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Dynamic Behavior of Concrete and Seismic Engineering

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The static and quasi-static behaviors of concrete have been the subject of so many works that we often consider that they are quite well known and mastered as far as modeling with a view to structure calculations is concerned.

 However, the same is not true of concrete’s dynamic behavior, because of the complexity of the tests needed to reach pertinent loading rates.

 The subject matter of Chapter 1 is divided into two parts: it presents the most widely used experimental techniques to study the dynamic behavior of concrete, drawing attention to the difficulties in interpreting the results of tests designed to identify its intrinsic parameters. It also offers a synthesis of properties that have been published in the literature dealing with concrete (chiefly its traction and simple compression strengths), as well as values for reinforced or fiber-reinforced composites.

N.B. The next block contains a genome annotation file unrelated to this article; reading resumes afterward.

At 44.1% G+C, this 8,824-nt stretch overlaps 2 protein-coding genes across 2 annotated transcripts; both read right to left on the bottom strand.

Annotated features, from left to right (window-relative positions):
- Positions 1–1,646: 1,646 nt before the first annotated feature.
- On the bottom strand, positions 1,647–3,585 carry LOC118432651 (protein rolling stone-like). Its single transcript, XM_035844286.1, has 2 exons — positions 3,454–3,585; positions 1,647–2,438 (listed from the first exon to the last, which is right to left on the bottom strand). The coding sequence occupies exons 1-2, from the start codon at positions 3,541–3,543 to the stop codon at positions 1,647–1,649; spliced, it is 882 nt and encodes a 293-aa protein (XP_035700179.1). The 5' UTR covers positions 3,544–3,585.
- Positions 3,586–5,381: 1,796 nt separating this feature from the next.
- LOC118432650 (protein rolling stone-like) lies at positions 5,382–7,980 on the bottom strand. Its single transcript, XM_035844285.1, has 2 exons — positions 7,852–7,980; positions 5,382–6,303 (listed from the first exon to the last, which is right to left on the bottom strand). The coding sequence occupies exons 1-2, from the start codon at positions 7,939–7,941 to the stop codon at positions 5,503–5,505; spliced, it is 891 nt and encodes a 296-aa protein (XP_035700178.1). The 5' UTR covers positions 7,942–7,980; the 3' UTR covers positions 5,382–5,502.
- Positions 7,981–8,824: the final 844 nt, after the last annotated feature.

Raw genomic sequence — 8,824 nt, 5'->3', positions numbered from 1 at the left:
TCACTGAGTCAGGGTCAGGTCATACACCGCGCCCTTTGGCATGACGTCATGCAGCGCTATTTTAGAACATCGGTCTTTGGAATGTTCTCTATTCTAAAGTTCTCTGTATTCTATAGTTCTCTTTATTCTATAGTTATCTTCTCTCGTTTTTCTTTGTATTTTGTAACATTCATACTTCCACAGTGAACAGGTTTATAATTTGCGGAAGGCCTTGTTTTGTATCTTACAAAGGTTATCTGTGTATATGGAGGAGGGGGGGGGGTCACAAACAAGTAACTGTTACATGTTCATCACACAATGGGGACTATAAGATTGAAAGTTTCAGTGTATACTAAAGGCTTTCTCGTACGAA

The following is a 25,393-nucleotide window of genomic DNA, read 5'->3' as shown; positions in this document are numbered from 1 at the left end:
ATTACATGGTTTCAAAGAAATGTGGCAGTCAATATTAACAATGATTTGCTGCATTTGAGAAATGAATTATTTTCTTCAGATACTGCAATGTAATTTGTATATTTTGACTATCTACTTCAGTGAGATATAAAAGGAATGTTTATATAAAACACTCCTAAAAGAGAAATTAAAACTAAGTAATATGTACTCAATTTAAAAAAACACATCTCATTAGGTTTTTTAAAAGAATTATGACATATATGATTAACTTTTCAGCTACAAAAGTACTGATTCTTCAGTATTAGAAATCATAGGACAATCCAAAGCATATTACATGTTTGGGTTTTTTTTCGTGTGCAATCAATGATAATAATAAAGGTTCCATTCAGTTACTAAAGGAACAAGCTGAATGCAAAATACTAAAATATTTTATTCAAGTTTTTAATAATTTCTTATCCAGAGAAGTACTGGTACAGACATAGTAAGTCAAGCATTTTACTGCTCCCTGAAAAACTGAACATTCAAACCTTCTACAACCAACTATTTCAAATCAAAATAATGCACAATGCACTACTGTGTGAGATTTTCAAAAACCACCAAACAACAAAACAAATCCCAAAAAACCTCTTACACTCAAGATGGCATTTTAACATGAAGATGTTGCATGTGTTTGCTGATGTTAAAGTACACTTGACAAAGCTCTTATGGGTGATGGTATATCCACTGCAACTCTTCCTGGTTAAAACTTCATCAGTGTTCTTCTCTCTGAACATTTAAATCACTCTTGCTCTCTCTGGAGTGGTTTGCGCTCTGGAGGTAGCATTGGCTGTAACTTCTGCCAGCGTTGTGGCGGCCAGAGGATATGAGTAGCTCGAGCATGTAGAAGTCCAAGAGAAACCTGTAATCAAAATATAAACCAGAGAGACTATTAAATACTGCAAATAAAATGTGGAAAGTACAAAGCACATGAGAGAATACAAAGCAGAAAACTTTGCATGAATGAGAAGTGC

An extensive bibliography enables the reader to refer to the relevant original articles. Dynamic loadings can generate non-linearities and a range of deteriorations in concrete (failure from bending and/or shear, traction, mechanical spalling, tearing, compression, compaction and hole perforation, etc.), all of which have to be carefully modeled to enable prediction of the behavior of a specific structure under a violent action.

 The variety of responses has generated several unique modeling approaches. Depending on the phenomenon under consideration, we use either the damage approachfor cracking, the plasticity or viscoplasticity approachfor shear, or the still volume-pressureinfluence approachfor compaction.

 The theoretical contexts are discussed in Chapter 2, before the essential elements of several “conventional” models are described, along with their strengths and weaknesses.